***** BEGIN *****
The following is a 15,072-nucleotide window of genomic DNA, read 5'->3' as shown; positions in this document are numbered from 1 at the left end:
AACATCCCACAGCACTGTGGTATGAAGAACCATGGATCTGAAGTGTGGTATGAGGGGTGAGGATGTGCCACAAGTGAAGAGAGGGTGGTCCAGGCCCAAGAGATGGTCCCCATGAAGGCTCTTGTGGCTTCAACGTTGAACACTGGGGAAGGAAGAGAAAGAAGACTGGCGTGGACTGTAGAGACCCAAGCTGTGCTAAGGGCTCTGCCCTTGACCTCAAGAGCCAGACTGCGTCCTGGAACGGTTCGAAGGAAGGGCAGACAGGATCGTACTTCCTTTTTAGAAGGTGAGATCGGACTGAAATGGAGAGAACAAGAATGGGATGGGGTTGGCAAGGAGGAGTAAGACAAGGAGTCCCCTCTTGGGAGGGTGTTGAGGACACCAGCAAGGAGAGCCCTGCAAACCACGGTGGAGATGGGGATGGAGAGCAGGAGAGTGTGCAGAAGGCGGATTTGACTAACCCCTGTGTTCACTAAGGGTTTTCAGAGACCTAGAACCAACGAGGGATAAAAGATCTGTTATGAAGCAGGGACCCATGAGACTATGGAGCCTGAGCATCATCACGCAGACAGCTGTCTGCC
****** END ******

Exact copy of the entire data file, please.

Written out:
The following is a 15,072-nucleotide window of genomic DNA, read 5'->3' as shown; positions in this document are numbered from 1 at the left end:
AACATCCCACAGCACTGTGGTATGAAGAACCATGGATCTGAAGTGTGGTATGAGGGGTGAGGATGTGCCACAAGTGAAGAGAGGGTGGTCCAGGCCCAAGAGATGGTCCCCATGAAGGCTCTTGTGGCTTCAACGTTGAACACTGGGGAAGGAAGAGAAAGAAGACTGGCGTGGACTGTAGAGACCCAAGCTGTGCTAAGGGCTCTGCCCTTGACCTCAAGAGCCAGACTGCGTCCTGGAACGGTTCGAAGGAAGGGCAGACAGGATCGTACTTCCTTTTTAGAAGGTGAGATCGGACTGAAATGGAGAGAACAAGAATGGGATGGGGTTGGCAAGGAGGAGTAAGACAAGGAGTCCCCTCTTGGGAGGGTGTTGAGGACACCAGCAAGGAGAGCCCTGCAAACCACGGTGGAGATGGGGATGGAGAGCAGGAGAGTGTGCAGAAGGCGGATTTGACTAACCCCTGTGTTCACTAAGGGTTTTCAGAGACCTAGAACCAACGAGGGATAAAAGATCTGTTATGAAGCAGGGACCCATGAGACTATGGAGCCTGAGCATCATCACGCAGACAGCTGTCTGCC